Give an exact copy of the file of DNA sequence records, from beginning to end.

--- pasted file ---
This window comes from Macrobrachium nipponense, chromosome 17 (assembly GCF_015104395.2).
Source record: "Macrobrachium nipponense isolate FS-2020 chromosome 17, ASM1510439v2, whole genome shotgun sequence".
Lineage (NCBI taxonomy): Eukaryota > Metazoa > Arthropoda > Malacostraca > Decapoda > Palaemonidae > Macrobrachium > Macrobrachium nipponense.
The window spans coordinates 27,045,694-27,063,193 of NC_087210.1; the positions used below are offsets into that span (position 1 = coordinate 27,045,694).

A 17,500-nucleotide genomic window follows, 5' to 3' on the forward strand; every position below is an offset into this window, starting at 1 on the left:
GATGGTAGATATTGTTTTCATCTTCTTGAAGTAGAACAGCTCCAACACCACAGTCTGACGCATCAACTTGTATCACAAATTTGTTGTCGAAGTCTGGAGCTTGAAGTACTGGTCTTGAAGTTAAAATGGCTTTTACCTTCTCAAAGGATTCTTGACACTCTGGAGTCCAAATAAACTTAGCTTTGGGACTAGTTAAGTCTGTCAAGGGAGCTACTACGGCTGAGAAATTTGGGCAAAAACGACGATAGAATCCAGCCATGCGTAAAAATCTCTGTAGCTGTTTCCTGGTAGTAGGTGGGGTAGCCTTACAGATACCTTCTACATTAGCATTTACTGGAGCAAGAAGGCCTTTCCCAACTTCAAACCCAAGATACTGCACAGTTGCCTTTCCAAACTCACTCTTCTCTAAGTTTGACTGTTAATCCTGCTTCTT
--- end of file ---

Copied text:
This window comes from Macrobrachium nipponense, chromosome 17 (assembly GCF_015104395.2).
Source record: "Macrobrachium nipponense isolate FS-2020 chromosome 17, ASM1510439v2, whole genome shotgun sequence".
Lineage (NCBI taxonomy): Eukaryota > Metazoa > Arthropoda > Malacostraca > Decapoda > Palaemonidae > Macrobrachium > Macrobrachium nipponense.
The window spans coordinates 27,045,694-27,063,193 of NC_087210.1; the positions used below are offsets into that span (position 1 = coordinate 27,045,694).

A 17,500-nucleotide genomic window follows, 5' to 3' on the forward strand; every position below is an offset into this window, starting at 1 on the left:
GATGGTAGATATTGTTTTCATCTTCTTGAAGTAGAACAGCTCCAACACCACAGTCTGACGCATCAACTTGTATCACAAATTTGTTGTCGAAGTCTGGAGCTTGAAGTACTGGTCTTGAAGTTAAAATGGCTTTTACCTTCTCAAAGGATTCTTGACACTCTGGAGTCCAAATAAACTTAGCTTTGGGACTAGTTAAGTCTGTCAAGGGAGCTACTACGGCTGAGAAATTTGGGCAAAAACGACGATAGAATCCAGCCATGCGTAAAAATCTCTGTAGCTGTTTCCTGGTAGTAGGTGGGGTAGCCTTACAGATACCTTCTACATTAGCATTTACTGGAGCAAGAAGGCCTTTCCCAACTTCAAACCCAAGATACTGCACAGTTGCCTTTCCAAACTCACTCTTCTCTAAGTTTGACTGTTAATCCTGCTTCTT